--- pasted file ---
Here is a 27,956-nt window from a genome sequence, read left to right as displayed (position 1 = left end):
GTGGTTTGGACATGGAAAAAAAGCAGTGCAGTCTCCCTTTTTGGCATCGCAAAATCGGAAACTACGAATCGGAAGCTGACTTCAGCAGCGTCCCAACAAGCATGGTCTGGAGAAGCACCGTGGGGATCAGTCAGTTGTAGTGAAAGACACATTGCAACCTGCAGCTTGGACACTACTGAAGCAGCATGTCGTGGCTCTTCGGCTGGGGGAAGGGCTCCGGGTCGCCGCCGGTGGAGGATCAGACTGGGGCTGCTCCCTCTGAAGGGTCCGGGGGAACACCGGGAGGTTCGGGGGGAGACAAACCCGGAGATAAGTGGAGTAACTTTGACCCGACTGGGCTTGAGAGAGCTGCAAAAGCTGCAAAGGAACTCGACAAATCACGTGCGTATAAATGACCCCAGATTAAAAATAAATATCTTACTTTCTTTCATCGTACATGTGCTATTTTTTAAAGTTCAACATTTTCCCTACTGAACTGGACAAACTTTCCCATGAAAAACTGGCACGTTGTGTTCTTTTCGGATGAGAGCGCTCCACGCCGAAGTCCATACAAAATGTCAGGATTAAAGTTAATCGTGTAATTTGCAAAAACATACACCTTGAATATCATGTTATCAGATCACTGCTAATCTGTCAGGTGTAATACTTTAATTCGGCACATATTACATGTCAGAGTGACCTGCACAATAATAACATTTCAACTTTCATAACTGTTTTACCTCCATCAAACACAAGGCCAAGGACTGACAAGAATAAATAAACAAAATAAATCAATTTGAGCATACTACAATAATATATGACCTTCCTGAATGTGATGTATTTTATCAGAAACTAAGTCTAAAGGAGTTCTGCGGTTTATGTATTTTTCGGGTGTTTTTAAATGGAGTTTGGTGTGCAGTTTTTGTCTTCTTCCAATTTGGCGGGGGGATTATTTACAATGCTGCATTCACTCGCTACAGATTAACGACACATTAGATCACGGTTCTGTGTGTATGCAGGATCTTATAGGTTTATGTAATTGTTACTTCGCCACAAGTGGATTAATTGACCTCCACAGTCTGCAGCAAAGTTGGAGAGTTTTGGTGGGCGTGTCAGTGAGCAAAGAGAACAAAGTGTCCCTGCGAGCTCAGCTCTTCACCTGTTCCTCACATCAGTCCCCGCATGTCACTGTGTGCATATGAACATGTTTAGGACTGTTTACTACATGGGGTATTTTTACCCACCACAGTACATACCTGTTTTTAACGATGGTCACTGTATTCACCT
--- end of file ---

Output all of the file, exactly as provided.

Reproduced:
Here is a 27,956-nt window from a genome sequence, read left to right as displayed (position 1 = left end):
GTGGTTTGGACATGGAAAAAAAGCAGTGCAGTCTCCCTTTTTGGCATCGCAAAATCGGAAACTACGAATCGGAAGCTGACTTCAGCAGCGTCCCAACAAGCATGGTCTGGAGAAGCACCGTGGGGATCAGTCAGTTGTAGTGAAAGACACATTGCAACCTGCAGCTTGGACACTACTGAAGCAGCATGTCGTGGCTCTTCGGCTGGGGGAAGGGCTCCGGGTCGCCGCCGGTGGAGGATCAGACTGGGGCTGCTCCCTCTGAAGGGTCCGGGGGAACACCGGGAGGTTCGGGGGGAGACAAACCCGGAGATAAGTGGAGTAACTTTGACCCGACTGGGCTTGAGAGAGCTGCAAAAGCTGCAAAGGAACTCGACAAATCACGTGCGTATAAATGACCCCAGATTAAAAATAAATATCTTACTTTCTTTCATCGTACATGTGCTATTTTTTAAAGTTCAACATTTTCCCTACTGAACTGGACAAACTTTCCCATGAAAAACTGGCACGTTGTGTTCTTTTCGGATGAGAGCGCTCCACGCCGAAGTCCATACAAAATGTCAGGATTAAAGTTAATCGTGTAATTTGCAAAAACATACACCTTGAATATCATGTTATCAGATCACTGCTAATCTGTCAGGTGTAATACTTTAATTCGGCACATATTACATGTCAGAGTGACCTGCACAATAATAACATTTCAACTTTCATAACTGTTTTACCTCCATCAAACACAAGGCCAAGGACTGACAAGAATAAATAAACAAAATAAATCAATTTGAGCATACTACAATAATATATGACCTTCCTGAATGTGATGTATTTTATCAGAAACTAAGTCTAAAGGAGTTCTGCGGTTTATGTATTTTTCGGGTGTTTTTAAATGGAGTTTGGTGTGCAGTTTTTGTCTTCTTCCAATTTGGCGGGGGGATTATTTACAATGCTGCATTCACTCGCTACAGATTAACGACACATTAGATCACGGTTCTGTGTGTATGCAGGATCTTATAGGTTTATGTAATTGTTACTTCGCCACAAGTGGATTAATTGACCTCCACAGTCTGCAGCAAAGTTGGAGAGTTTTGGTGGGCGTGTCAGTGAGCAAAGAGAACAAAGTGTCCCTGCGAGCTCAGCTCTTCACCTGTTCCTCACATCAGTCCCCGCATGTCACTGTGTGCATATGAACATGTTTAGGACTGTTTACTACATGGGGTATTTTTACCCACCACAGTACATACCTGTTTTTAACGATGGTCACTGTATTCACCT